TAG: Habitat

Wolves Under Fire

Wolves Under Fire

Wolf hunts in Wyoming have been sanctioned this last autumn for the first time in decades. After facing near extinction, wolves were reintroduced into the North America’s Rockies in the mid 1990’s. Since then, the population has been resilient, but fluctuations remain. There has already been a 60 percent population loss since 2007. This is illustrated throughout Yellowstone where the wolf population was reduced from 171 in December 2007 to just 80 in December 2012. This is in part due to human-induced mortality both within and outside of the park. Things seemed stable from 2009 to 2011, however, 2012 has brought… read more

Endangered, But Not Enough Apparently

The Gray Wolf

Wolves are intelligent and social animals. They have an intricate pack hierarchy, each member dependent upon the others. The loss of one member of a pack is like a human losing a family member. Each pack has a male and female leader called the alphas and they are the only ones allowed to have pups. Litter size is usually 4 to 6 pups and they never have more children than the environment can provide for. Wolves have their own communication system which includes their howling, barking, growling, posturing and scent making. Wolves are known to keep wilderness habitat healthy for… read more

Power To The Plants!


Despite the importance humans place on our own existence, there’s another life-form that eclipses our presence on the planet: the humble plant! From an environmental education perspective, it’s critical that we promote increased awareness of and appreciation for the value of plants within the broader spectrum of biodiversity. Plants are the primary life on Earth. Everything else depends upon them to survive. From terrestrial plants to aquatic plants, the green kingdom is profoundly important to the health and well-being of the planet’s biodiversity. Whilst many plants are not particularly glamorous, their function through photosynthesis is essential; indeed, Earth offers no… read more

The Miracle Of Life

The Miracle of Life

Nature is a powerful creative force. You’d be hard-pressed to identify any invention greater than the miraculous creation of all life on the planet! Yet in promoting (and conserving) biodiversity, are our priorities the same as those that nature itself might identify if given the opportunity and voice? The term “biodiversity” basically refers to the enormous variety of life on Earth. It is the totality of life-forms, plants and animals and micro-organisms alike. As environmental educators sharing knowledge about biodiversity, we need to communicate the value(s) of biodiversity in its own right. We also need to understand and communicate how different… read more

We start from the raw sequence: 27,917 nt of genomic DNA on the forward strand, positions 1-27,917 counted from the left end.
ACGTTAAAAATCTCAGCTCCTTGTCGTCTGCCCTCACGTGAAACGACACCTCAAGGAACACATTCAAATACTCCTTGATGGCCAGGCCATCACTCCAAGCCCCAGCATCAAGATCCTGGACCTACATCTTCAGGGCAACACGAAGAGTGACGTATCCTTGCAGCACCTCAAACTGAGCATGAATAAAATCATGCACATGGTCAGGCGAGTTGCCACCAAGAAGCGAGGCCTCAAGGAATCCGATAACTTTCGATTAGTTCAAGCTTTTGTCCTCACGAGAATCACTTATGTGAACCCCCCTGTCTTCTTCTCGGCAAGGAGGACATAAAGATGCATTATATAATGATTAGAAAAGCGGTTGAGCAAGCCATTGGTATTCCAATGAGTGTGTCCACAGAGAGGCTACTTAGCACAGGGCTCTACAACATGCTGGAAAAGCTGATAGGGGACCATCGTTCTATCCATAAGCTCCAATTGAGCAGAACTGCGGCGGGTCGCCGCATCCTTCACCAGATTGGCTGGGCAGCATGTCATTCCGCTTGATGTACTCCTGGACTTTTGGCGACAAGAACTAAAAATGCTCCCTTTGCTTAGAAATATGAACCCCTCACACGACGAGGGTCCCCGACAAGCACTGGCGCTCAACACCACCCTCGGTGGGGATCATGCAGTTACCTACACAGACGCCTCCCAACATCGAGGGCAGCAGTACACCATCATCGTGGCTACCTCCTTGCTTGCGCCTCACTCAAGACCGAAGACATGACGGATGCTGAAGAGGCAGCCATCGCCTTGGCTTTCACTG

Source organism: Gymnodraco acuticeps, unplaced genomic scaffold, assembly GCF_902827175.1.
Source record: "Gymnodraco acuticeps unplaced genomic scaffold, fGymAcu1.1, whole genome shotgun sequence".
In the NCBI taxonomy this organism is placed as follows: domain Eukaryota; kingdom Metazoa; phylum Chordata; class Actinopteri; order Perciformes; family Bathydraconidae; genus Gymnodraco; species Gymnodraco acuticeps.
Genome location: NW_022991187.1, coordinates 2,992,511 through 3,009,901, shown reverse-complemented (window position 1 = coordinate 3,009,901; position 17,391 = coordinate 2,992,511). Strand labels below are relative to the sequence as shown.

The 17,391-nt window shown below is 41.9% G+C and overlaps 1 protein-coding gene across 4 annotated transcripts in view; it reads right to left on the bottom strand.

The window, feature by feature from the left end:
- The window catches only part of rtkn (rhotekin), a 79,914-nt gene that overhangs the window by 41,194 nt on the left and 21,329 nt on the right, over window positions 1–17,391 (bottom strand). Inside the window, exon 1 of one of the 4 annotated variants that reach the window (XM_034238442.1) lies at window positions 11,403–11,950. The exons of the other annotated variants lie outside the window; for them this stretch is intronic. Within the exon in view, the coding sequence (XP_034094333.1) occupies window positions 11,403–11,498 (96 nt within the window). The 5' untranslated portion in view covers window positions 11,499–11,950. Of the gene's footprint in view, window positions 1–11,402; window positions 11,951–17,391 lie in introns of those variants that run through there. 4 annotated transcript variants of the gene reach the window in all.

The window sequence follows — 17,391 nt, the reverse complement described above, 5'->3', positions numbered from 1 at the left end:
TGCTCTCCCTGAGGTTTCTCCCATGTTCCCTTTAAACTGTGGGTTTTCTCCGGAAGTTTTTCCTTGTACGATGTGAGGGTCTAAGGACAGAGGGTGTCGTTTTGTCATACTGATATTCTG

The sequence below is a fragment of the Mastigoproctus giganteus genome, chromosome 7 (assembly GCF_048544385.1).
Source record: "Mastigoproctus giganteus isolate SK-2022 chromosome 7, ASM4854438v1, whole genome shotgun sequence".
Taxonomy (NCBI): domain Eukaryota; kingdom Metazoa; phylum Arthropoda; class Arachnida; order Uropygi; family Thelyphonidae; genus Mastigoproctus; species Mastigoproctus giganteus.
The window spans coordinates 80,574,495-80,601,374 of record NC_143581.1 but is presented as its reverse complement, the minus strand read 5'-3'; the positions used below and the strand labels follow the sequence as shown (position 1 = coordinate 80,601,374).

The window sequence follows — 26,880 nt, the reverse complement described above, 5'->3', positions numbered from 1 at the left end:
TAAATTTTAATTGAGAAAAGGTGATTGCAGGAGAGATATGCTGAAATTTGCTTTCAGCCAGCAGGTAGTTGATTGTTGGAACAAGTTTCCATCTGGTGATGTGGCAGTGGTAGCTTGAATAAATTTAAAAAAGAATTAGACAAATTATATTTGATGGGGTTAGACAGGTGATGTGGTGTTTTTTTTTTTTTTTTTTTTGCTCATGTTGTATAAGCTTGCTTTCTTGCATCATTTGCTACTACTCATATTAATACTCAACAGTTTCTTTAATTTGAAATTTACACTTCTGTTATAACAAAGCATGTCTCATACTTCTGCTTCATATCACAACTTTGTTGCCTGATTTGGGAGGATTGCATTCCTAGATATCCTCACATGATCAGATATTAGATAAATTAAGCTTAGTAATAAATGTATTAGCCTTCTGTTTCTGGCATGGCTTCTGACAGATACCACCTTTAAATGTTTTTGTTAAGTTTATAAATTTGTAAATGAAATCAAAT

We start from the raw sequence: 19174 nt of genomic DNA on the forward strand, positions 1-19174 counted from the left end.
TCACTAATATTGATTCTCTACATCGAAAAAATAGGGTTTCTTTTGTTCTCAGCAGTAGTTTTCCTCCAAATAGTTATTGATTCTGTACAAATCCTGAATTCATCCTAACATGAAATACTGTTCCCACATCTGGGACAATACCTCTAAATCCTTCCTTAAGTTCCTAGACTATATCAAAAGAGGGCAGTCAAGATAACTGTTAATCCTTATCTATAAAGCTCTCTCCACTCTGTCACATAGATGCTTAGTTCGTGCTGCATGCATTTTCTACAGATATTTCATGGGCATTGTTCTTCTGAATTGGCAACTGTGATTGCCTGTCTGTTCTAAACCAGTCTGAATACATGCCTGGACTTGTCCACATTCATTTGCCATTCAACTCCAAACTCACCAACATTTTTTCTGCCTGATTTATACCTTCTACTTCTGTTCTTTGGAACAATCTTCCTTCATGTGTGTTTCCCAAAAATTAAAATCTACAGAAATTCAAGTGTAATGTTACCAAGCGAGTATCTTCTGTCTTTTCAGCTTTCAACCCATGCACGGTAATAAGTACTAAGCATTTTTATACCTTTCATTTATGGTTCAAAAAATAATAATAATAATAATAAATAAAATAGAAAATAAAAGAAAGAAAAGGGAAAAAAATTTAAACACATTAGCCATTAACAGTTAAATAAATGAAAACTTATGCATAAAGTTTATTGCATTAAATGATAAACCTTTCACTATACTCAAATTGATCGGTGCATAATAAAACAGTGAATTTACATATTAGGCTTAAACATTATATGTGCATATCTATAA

Pervasive Pine Trees


Pine trees are a common fixture in the natural landscape, thriving in countries as varied as Australia, South Africa, Madagascar, Bermuda, and Argentina. Pines are actually native to the northern hemisphere, specifically in North America and Eurasia, but due to the intentional planting of pines in foreign regions for industrial and commercial purposes, they can now be found in a majority of the southern hemisphere. They adapt quite well, even in tropical climates and soils of poor quality.  The problem with this is pines are quick to colonize in these foreign lands, and are prohibiting the growth of native plants that… read more

The Link Between Education and Biodiversity


The BBC TV series, Planet Earth, explores the plight of diverse endangered species around the globe. From the Amazon river dolphins and Ethiopia’s Walia ibex, to the much-loved polar bear and assorted amphibians of Central America – one thing consistently endangers these and other species, not to mention the habitats these creatures call home. What is the uniting threat? Alas, it is human beings and the way we choose to behave in relationship with (or some world argue, disconnection from) the natural world. When communicating the threats to and impacts of biodiversity loss (the extinction of life-forms on Earth, whether… read more

Habitats for Barn Owls


Raptor Works is a program based at Merced High School in California, which takes used crates that once harbored items like fruit or nuts and turns them into wooden homes for Barn Owls. The program was developed by Steve Simmons, a retired shop teacher and volunteer biologist. In this program, students of Merced High School take crates and other packages destined for the landfill, and make homes for Barn Owls. (Though they have also put their skills to use making habitats for other birds, including Bluebirds, Wood Ducks, Screech Owls, and American Kestrel.) Once the materials are up-cycled into homes,… read more

Saving the Reef

The Great Barrier Reef

The world’s largest coral reef with an eco-system is the Great Barrier Reef located off the coast of Queensland, Australia. The eco-system is composed of over 2,900 individual reefs, 900 islands stretching for over 1,600 miles over an area of approximately 133,000 sq. mi. More than nearly half the reef has vanished in the last 27 years. A coral reef ecologist, Katharina Fabricius, from the Australian Institute of Marine Science told LiveScience that she has been diving to the reef since 1988 and has studied the decline. To gather their data, Fabricius and her colleagues surveyed 214 different reefs near the Great Barrier… read more